UK Government Gives the Go Ahead for Revolutionary Tokenization Program
The government of the United Kingdom has taken a giant leap toward using blockchain technology and tokenization.
Progressive legislative frameworks and policies are being considered by the British government as a means to embrace digital assets and increase their adoption throughout the nation.
The government has announced yet another crypto-forward initiative this year, this time a new tokenization program that will allow domestic funds to use blockchain technology to tokenize their assets. This will mark a departure from traditional record-keeping methods and an indication of the current administration’s dedication to encouraging innovation in the financial sector.
Tokenization may help authorized funds become more efficient, transparent, and competitive in the investing business; the UK formally approved a plan to achieve just that on November 24.
The government’s Asset Management Taskforce’s Technology Working Group is spearheading the program, which is a joint venture between the FCA, HM Treasury, and prominent investment firms including BlackRock.
The group’s extensive research, “UK Fund Tokenization: A Blueprint for Implementation,” lays out a detailed plan for using fund tokenization that is possible by Distributed Ledger Technology (DLT).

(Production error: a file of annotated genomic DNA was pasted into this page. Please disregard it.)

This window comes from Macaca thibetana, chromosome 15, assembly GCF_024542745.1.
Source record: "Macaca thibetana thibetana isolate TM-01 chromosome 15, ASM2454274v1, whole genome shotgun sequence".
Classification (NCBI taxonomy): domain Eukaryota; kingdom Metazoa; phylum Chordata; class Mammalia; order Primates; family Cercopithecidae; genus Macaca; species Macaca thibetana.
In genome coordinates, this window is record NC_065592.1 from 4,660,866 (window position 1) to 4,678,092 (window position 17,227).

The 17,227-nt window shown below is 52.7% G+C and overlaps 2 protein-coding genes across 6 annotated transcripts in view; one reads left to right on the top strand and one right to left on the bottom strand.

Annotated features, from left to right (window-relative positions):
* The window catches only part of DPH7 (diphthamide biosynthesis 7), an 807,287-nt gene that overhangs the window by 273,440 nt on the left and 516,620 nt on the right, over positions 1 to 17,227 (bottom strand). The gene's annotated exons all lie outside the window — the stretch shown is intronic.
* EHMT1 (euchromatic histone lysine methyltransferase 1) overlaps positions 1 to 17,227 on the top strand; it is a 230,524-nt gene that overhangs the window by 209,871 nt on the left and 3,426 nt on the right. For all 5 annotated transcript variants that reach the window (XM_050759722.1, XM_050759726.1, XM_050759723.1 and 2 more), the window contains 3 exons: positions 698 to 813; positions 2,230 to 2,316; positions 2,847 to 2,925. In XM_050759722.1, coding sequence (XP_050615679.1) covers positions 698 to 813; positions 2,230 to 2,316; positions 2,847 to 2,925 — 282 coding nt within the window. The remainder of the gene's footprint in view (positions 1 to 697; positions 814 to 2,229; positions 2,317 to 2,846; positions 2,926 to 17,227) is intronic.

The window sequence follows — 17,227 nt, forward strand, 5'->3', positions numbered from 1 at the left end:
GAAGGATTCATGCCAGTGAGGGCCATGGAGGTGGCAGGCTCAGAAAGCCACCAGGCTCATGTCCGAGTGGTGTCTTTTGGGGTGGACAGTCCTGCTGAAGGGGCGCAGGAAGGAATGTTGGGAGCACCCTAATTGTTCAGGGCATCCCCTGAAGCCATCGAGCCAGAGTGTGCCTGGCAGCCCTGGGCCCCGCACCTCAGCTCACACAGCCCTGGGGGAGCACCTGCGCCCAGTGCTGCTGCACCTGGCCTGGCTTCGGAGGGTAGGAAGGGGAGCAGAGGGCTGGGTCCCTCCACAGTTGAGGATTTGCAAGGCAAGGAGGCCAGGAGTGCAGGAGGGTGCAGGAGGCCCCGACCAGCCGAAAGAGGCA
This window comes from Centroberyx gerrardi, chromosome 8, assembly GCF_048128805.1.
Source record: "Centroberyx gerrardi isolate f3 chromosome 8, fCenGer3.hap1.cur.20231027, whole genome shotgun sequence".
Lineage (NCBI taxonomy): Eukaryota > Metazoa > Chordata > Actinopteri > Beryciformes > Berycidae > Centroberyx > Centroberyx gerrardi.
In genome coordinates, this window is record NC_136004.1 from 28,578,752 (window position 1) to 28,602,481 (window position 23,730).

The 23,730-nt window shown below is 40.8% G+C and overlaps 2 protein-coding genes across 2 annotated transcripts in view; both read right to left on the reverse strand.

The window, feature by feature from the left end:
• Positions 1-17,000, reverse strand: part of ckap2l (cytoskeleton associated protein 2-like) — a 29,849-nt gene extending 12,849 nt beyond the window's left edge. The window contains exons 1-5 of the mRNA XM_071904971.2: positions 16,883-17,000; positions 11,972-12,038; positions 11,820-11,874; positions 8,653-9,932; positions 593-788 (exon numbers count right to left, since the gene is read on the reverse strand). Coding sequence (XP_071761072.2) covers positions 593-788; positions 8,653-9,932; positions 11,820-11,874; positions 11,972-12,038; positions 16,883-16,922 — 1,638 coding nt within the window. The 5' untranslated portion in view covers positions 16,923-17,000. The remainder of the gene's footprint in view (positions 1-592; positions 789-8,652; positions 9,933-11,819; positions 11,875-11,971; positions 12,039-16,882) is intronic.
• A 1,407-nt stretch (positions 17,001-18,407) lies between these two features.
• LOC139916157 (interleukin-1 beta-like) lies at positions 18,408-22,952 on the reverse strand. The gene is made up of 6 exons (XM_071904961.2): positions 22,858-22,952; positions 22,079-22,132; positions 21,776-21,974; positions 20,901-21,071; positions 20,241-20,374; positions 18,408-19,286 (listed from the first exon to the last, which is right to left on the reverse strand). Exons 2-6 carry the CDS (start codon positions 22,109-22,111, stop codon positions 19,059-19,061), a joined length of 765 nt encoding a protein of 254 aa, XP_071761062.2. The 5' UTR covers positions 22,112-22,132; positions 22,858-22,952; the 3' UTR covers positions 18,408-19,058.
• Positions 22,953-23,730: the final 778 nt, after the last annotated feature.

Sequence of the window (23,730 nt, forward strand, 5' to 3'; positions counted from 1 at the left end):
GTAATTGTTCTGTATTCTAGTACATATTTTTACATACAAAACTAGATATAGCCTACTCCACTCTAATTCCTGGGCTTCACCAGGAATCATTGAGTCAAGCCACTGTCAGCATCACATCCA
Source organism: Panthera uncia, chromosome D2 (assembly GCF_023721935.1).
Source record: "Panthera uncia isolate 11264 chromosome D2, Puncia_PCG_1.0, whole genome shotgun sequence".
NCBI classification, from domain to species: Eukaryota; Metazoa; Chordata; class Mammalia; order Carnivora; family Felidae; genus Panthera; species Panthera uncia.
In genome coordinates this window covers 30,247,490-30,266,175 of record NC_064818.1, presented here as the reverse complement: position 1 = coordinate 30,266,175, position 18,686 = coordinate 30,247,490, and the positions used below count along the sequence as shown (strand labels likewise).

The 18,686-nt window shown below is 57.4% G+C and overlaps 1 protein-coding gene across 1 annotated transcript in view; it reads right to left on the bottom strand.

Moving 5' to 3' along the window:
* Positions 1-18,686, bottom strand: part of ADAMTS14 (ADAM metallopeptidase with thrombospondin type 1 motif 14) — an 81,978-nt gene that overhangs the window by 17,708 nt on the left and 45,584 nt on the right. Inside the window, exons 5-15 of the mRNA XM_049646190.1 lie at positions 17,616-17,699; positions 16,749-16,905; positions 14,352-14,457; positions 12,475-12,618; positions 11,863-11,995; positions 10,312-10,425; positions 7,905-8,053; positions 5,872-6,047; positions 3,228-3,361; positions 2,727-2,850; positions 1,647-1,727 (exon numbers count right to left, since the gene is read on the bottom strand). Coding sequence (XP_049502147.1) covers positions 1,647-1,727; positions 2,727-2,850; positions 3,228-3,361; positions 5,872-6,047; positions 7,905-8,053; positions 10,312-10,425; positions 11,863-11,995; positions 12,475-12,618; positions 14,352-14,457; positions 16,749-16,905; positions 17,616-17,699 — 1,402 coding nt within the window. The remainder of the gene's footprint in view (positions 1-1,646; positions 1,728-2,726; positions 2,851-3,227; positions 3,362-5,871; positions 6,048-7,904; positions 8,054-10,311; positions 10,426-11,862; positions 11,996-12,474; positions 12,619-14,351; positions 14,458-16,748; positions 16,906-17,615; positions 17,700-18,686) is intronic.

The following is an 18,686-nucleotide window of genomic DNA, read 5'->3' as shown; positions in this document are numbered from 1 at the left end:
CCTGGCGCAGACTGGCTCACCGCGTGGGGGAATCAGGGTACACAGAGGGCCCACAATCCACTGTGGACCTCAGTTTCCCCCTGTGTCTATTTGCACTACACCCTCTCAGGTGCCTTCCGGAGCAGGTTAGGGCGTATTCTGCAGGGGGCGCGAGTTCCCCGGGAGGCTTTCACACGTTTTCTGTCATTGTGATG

The study states that funds approved by the FCA may use tokenization for sales and redemption operations initially, provided they follow all applicable laws and regulations. Part of this is sticking to tried-and-true methods of asset appraisal and settlement, and another part is avoiding specialized investments.
The government is committed to assisting funds in incorporating tokenization into their current systems so that they may take use of distributed ledger technology (DLT) for features such as holder registration and sales and redemptions.
In order to be eligible for tokenization, FCA-authorized funds must fulfill certain requirements, such as having mainstream assets and following standard valuation and settlement schedules. With a more thorough integration of DLT anticipated in the future phases of tokenization outlined in the plan, changes to legal or regulatory frameworks may be necessary.